A New Microarray Star is Born

With the April 2005 release of its Little Dipper Microarray Processing System, Sunnyvale, Calif.-based SciGene has now completed its benchtop system for automated microarray processing from hybridization through slide drying, bringing a higher degree of standardization and simplicity to what can be a complicated process.

Lissa Harris
Jun 19, 2005

With the April 2005 release of its Little Dipper Microarray Processing System, Sunnyvale, Calif.-based SciGene has now completed its benchtop system for automated microarray processing from hybridization through slide drying, bringing a higher degree of standardization and simplicity to what can be a complicated process.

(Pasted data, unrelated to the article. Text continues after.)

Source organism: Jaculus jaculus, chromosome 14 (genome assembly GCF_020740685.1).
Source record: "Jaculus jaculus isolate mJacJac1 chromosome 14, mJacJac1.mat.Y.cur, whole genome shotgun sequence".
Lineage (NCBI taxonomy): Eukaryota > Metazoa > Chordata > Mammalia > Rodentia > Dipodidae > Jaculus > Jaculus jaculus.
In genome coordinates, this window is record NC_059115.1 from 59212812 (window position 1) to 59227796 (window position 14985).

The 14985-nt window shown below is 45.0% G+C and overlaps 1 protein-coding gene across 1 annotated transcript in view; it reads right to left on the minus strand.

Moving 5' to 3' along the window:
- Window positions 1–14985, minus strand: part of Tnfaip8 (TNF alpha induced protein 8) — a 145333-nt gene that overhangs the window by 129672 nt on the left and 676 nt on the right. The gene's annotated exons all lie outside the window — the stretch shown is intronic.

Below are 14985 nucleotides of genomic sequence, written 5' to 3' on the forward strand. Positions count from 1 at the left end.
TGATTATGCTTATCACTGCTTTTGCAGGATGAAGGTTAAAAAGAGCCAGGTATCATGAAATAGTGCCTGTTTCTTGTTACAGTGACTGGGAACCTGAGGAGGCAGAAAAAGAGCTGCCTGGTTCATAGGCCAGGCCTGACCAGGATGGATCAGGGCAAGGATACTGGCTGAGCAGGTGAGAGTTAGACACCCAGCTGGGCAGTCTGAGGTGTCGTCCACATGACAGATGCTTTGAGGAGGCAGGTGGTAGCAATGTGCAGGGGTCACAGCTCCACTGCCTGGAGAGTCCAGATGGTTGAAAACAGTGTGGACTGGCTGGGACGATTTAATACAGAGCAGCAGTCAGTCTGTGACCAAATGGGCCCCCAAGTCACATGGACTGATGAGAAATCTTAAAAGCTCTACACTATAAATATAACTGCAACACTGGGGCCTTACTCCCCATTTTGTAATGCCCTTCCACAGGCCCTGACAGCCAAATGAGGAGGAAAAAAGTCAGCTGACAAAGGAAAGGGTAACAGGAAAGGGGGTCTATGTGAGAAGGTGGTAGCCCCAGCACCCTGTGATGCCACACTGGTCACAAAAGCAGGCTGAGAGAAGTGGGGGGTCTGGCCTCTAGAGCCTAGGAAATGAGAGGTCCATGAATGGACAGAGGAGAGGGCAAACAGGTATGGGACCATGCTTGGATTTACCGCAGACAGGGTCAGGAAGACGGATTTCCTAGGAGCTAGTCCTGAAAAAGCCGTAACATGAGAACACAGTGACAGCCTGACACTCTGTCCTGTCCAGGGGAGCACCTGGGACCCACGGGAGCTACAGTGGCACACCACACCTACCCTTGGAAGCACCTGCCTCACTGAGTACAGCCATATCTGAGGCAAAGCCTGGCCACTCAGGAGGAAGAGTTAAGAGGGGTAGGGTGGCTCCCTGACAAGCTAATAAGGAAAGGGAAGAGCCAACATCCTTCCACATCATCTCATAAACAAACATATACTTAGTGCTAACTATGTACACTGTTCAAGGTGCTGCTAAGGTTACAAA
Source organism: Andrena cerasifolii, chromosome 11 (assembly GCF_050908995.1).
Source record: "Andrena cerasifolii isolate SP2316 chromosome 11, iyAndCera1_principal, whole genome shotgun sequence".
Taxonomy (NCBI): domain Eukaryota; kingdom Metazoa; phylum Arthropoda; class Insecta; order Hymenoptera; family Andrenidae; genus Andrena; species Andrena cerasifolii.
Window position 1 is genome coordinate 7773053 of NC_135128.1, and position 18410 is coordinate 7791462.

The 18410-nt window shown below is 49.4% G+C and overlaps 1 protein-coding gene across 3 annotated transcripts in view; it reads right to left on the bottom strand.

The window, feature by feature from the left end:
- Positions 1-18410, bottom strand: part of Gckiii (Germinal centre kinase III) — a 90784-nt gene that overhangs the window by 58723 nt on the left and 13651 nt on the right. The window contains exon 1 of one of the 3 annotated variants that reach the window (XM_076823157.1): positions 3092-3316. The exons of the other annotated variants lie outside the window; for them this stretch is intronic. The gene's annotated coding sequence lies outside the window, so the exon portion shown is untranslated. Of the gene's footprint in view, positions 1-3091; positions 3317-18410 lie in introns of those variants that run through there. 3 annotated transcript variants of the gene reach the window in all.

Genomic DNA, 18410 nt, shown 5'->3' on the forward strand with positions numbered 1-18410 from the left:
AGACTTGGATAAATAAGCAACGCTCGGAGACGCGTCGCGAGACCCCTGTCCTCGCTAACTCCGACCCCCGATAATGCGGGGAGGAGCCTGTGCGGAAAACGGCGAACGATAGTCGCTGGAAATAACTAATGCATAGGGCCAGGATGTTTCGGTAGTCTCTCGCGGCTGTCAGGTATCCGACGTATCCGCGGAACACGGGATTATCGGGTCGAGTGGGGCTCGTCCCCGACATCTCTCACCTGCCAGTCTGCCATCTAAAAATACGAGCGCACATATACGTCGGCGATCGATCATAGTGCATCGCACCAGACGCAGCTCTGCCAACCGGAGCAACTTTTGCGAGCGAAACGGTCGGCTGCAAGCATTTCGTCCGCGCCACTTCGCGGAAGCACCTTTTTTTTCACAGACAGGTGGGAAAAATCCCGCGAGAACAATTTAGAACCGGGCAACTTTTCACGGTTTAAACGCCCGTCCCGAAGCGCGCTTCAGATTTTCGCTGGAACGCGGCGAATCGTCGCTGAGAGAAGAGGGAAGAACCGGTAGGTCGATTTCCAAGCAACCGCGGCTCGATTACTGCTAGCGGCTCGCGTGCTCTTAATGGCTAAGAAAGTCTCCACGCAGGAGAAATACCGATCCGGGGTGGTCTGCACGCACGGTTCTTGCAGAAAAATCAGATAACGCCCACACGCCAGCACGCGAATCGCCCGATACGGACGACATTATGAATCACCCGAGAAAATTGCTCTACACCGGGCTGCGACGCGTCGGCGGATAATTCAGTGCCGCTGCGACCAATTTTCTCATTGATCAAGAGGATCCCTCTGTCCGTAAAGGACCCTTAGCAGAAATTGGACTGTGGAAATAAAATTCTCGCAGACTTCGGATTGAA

The Little Dipper, which at 26-inches wide is small enough to fit under a hood, has five temperature-controlled baths for the different stages of posthybridization processing, a robotic arm that moves slides between the baths, and an integral centrifuge. "It takes the existing methodologies people use," says SciGene president James Stanchfield. "There isn't any change in the chemistries or protocols."

Michael Mattie, a postdoctoral fellow at the University of California, San Francisco Cancer Center, has had success with the other half of SciGene's microarray processing system, the Hybex, which automates hybridization. Though Mattie has not yet used the Little Dipper because it is so new,...

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